Gallup offers exciting outdoor adventures, nestled in spectacular red rock cliffs along historic Route 66. Just off I-40 in western New Mexico near the Arizona border, Gallup exudes old-world tradition, rich culture, and original indigenous art from the Native American people. One of the oldest Native American heritage celebrations marks its 100th year. Here’s how you can visit.
The 2022 Gallup Intertribal Ceremonial Lineup
The Gallup Intertribal Ceremonial celebrates its centennial anniversary (100 years) from August 4–14 at Red Rock Park in Gallup, New Mexico. This New Mexico experience has taken place annually since 1922 to showcase, promote, educate, and preserve the diversity of Native American and Indigenous performing arts, cultural heritage, jewelry, and crafts, elevating Gallup to worldwide recognition.
Each night the show begins with a Native American and Indigenous Tribal Procession, including Zuni Olla Maidens, exclusive to women who dance while balancing pottery on their heads. To mention a few, Navajo Song and Dance from Tohatchi, New Mexico, Hopi Hooyapi Dancers (from Hopi, Arizona), and four generations of Zuni Dancers perform nightly.
The ceremonial celebration includes an artisan market, food vendors, four winds stage, the Ceremonial Queen and Tribal Royalty meet and greets, and an evening show. You’ll experience songs and dances with a special presentation on the first Friday evening by the Alaskan Pamyua of the Yup’ik Tribe. Experience the HAKA: Maori Cultural Experience from New Zealand on Saturday evening.
Pro Tip: You can purchase single-day admission tickets or get the all-inclusive ticket bundle for August 5–10 that includes 2-day general admission to “One World Beat” at Red Rock Park and 2-day parking. Also included is the 3-day general admission to the Ceremonial Film Festival, Miss Gallup Intertribal Ceremonial Queen Dinner, and general admission to the Miss Gallup Traditional Talent Show and Crowning.
Visiting The Gallup Intertribal Ceremonial
The Ceremonial Film Festival brings filmmakers, actors, and audiences together to promote Indigenous and Native American storytelling through short and full-feature films.
The Miss Gallup Intertribal Ceremonial Queen Pageant includes a dinner honoring the outgoing Queen, a silent auction/raffle, meeting the contestants, a public speaking competition, and entertainment. The next evening at the final round, you’ll enjoy a featured entertainer and the crowning of the new Miss Gallup Intertribal Ceremonial Queen.
Additional Centennial Celebration events include rodeo action, a juried art show and contest, virtual artisans’ market, 5K walk/run, parades, powwow, Navajo song and dance, documentary film, and more citywide activities.
History Of The Gallup Intertribal Ceremonial Gathering
Two travel trends set the stage for the Gallup Intertribal Ceremonial’s creation in September 1922. The Atchison, Topeka, and Santa Fe Railway headed across the American West, delivering travelers to an ever-growing number of Harvey Houses. Automobile travel along Route 66 ushered in the great American road trip. Several early Gallup traders, who ran businesses trading sundry goods for Native American art, attracted more tourists to visit and stay in Gallup.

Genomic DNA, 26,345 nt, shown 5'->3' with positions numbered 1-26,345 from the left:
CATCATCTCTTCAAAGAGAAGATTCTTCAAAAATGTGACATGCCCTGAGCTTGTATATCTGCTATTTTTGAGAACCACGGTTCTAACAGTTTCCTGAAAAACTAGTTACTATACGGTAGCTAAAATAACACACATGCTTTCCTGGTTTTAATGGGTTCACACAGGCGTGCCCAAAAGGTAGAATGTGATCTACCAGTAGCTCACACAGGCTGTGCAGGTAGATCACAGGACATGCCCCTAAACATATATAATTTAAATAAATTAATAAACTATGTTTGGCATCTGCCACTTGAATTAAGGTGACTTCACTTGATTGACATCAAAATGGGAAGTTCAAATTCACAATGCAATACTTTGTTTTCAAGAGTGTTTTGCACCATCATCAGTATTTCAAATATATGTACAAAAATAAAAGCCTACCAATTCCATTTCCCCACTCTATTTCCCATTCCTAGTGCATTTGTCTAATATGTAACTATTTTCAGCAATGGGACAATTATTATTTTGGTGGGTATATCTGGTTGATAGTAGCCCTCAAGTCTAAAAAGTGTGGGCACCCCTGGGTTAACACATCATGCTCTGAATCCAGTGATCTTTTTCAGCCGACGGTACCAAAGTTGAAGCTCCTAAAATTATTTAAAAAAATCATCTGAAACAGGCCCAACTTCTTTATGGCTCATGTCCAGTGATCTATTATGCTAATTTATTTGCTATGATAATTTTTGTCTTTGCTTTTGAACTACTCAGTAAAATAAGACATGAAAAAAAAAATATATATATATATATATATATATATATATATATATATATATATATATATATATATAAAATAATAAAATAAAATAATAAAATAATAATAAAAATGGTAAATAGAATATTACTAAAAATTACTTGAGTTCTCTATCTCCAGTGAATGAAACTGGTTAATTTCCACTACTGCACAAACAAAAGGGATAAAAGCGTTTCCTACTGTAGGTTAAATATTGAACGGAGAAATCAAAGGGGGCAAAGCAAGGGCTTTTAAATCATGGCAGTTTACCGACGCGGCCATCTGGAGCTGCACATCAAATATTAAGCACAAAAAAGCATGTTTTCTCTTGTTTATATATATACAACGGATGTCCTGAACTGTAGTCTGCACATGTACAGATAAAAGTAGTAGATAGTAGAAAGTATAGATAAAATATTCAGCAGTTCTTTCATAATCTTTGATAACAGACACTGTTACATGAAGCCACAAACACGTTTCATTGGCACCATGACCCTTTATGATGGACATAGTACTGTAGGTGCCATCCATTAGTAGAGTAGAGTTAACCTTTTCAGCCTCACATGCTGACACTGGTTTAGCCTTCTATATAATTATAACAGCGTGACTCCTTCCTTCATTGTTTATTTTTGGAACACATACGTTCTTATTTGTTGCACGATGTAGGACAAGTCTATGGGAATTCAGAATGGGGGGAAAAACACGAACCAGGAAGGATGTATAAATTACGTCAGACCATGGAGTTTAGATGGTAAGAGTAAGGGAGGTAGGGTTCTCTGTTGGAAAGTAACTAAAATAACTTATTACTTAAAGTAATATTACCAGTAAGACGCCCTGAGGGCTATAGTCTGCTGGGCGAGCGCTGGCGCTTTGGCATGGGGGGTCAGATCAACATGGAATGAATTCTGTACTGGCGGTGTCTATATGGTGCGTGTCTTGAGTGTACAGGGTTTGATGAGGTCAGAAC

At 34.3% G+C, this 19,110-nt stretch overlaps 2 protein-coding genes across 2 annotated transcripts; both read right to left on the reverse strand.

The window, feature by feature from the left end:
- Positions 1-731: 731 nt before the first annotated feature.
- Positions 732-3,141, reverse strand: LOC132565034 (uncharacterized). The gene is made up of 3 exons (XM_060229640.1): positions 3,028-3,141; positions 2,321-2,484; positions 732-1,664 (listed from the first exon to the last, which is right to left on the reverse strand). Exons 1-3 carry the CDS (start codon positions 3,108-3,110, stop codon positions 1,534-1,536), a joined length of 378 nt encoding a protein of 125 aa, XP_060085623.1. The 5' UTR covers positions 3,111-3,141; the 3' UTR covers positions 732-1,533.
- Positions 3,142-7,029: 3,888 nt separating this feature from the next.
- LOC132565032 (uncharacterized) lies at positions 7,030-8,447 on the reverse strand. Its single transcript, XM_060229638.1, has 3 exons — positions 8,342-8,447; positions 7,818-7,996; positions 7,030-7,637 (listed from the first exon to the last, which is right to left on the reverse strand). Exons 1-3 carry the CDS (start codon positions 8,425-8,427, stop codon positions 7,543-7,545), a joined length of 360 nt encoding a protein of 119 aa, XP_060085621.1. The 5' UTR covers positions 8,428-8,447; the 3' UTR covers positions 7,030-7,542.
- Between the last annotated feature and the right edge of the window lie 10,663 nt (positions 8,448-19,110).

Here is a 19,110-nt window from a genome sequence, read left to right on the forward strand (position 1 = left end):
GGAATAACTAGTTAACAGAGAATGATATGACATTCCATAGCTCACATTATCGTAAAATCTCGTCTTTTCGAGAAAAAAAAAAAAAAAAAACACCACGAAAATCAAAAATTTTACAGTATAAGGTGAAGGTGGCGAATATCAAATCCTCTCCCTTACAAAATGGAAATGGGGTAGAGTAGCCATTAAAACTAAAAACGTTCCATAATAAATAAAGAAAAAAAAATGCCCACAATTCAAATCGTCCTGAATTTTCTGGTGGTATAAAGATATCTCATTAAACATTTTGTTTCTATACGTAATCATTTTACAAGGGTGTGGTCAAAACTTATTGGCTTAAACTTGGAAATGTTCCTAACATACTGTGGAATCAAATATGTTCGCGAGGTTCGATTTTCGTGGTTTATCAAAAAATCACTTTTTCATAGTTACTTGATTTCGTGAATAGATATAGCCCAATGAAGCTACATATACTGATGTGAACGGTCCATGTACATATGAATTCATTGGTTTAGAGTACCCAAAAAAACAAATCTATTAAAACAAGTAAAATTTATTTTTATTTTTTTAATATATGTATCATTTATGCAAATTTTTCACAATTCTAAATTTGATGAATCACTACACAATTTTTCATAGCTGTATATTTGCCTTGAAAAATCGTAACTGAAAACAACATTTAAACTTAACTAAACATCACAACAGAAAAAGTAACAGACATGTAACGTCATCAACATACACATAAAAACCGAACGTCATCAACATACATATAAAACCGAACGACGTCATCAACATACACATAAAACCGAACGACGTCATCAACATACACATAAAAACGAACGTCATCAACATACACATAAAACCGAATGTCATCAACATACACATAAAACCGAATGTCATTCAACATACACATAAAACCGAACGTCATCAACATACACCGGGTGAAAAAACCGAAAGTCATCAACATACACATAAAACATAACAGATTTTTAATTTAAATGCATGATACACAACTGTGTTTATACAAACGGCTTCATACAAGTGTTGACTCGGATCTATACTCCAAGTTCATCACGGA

Travelers pulled into Lyons Memorial Park north of the railroad and circled their cars around a group of bonfires in that first ceremonial year. They aimed their headlights to view Native American dancers performing social versions of traditional dances, rarely seen off the reservation. Organizers paid the dancers a silver dollar to participate that first year, while traders sold Native American artwork, silver jewelry, and rugs in a circus-style tent nearby. Today, the art market and nightly Native American dances are still a part of the ceremonial.
Native Americans depended on the traders to market their goods and crafts, and today, Gallup’s Richardson Trading Post celebrates 108 years. In the early days, the parade was more of an arrival procession, Native Americans in wagons and horse-drawn carriages from the Navajo Nation and surrounding pueblos. The early rodeo was Native American games and foot races that evolved to the 5K and 10K races today. Organizers built a grandstand in 1923 to expand the viewing.
In the 1950s and ‘60s, the ceremonial opened to Native American groups beyond New Mexico, including plains tribes from Mexico. Today, the ceremonial invites tribes from Arizona, Oklahoma, Nebraska, Washington, and across New Mexico to the nightly dances. Generations of families participate in the ceremonial from dancers, rodeo performers, weavers, jewelry makers, bread bakers, and ceremonial queens.
Continuing The Gallup Intertribal Ceremonial For Another 100 Years
“The Gallup Intertribal Ceremonial today attributes its longevity to artists that are the culture keepers and participants who want to hold onto their heritage and keep their native language alive,” says Melissa Sanchez, executive director.
The event includes a world-renowned juried art market and nightly Native American dancers clad in their dazzling native regalia that are the heart of the ceremonial. Parades today feature Native American marching bands, floats, historic automobiles, and dancers. The rodeo is more traditional today with eight standard events like barrel racing and roping, unique touches like a Pony Express race, and even a frybread throwing contest.
Make your travel plans to see the most authentic Intertribal Ceremonial in Gallup, August 4–14. My favorite memories are the picture-perfect sunsets across the red rock cliffs as colorful backgrounds for the dancers.
Pro Tip: Stay at the Hotel El Rancho, a historic reminder of old Route 66 days. The El Rancho Restaurant serves steaks, hamburgers, enchiladas, fajitas, tacos, tamales, and a thirst-quenching margarita.
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